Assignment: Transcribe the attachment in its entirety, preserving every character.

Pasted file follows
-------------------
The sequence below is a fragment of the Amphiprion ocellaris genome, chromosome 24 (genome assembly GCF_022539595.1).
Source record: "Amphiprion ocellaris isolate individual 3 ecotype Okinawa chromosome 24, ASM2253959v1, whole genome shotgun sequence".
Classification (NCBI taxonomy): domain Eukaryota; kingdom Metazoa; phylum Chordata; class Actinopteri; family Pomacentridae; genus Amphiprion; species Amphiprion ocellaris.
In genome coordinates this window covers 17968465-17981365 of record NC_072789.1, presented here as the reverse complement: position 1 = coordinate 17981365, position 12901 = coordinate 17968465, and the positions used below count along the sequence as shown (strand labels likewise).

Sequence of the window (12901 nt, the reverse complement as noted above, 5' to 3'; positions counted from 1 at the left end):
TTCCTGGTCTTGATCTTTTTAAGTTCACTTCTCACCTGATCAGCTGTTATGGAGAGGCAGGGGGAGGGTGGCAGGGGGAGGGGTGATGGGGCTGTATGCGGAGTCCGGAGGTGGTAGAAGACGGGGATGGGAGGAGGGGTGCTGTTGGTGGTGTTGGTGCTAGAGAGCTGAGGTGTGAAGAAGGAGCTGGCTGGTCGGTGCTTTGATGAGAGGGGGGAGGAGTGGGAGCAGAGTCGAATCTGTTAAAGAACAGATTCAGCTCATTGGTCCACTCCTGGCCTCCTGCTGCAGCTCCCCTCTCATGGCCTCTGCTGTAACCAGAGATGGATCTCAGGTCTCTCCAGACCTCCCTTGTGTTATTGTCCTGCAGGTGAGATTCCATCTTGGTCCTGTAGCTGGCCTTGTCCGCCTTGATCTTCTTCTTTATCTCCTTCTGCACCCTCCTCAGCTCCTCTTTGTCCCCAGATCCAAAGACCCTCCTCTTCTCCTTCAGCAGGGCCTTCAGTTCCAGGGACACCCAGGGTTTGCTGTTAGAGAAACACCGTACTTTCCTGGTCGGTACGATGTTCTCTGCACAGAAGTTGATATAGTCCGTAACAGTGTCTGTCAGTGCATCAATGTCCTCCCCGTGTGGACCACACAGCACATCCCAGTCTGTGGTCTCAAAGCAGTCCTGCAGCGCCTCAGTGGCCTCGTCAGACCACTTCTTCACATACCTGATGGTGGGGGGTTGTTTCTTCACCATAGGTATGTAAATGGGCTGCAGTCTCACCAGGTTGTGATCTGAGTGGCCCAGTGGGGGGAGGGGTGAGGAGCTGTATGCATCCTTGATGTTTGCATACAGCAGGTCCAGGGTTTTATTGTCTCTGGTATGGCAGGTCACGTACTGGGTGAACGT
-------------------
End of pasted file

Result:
The sequence below is a fragment of the Amphiprion ocellaris genome, chromosome 24 (genome assembly GCF_022539595.1).
Source record: "Amphiprion ocellaris isolate individual 3 ecotype Okinawa chromosome 24, ASM2253959v1, whole genome shotgun sequence".
Classification (NCBI taxonomy): domain Eukaryota; kingdom Metazoa; phylum Chordata; class Actinopteri; family Pomacentridae; genus Amphiprion; species Amphiprion ocellaris.
In genome coordinates this window covers 17968465-17981365 of record NC_072789.1, presented here as the reverse complement: position 1 = coordinate 17981365, position 12901 = coordinate 17968465, and the positions used below count along the sequence as shown (strand labels likewise).

Sequence of the window (12901 nt, the reverse complement as noted above, 5' to 3'; positions counted from 1 at the left end):
TTCCTGGTCTTGATCTTTTTAAGTTCACTTCTCACCTGATCAGCTGTTATGGAGAGGCAGGGGGAGGGTGGCAGGGGGAGGGGTGATGGGGCTGTATGCGGAGTCCGGAGGTGGTAGAAGACGGGGATGGGAGGAGGGGTGCTGTTGGTGGTGTTGGTGCTAGAGAGCTGAGGTGTGAAGAAGGAGCTGGCTGGTCGGTGCTTTGATGAGAGGGGGGAGGAGTGGGAGCAGAGTCGAATCTGTTAAAGAACAGATTCAGCTCATTGGTCCACTCCTGGCCTCCTGCTGCAGCTCCCCTCTCATGGCCTCTGCTGTAACCAGAGATGGATCTCAGGTCTCTCCAGACCTCCCTTGTGTTATTGTCCTGCAGGTGAGATTCCATCTTGGTCCTGTAGCTGGCCTTGTCCGCCTTGATCTTCTTCTTTATCTCCTTCTGCACCCTCCTCAGCTCCTCTTTGTCCCCAGATCCAAAGACCCTCCTCTTCTCCTTCAGCAGGGCCTTCAGTTCCAGGGACACCCAGGGTTTGCTGTTAGAGAAACACCGTACTTTCCTGGTCGGTACGATGTTCTCTGCACAGAAGTTGATATAGTCCGTAACAGTGTCTGTCAGTGCATCAATGTCCTCCCCGTGTGGACCACACAGCACATCCCAGTCTGTGGTCTCAAAGCAGTCCTGCAGCGCCTCAGTGGCCTCGTCAGACCACTTCTTCACATACCTGATGGTGGGGGGTTGTTTCTTCACCATAGGTATGTAAATGGGCTGCAGTCTCACCAGGTTGTGATCTGAGTGGCCCAGTGGGGGGAGGGGTGAGGAGCTGTATGCATCCTTGATGTTTGCATACAGCAGGTCCAGGGTTTTATTGTCTCTGGTATGGCAGGTCACGTACTGGGTGAACGT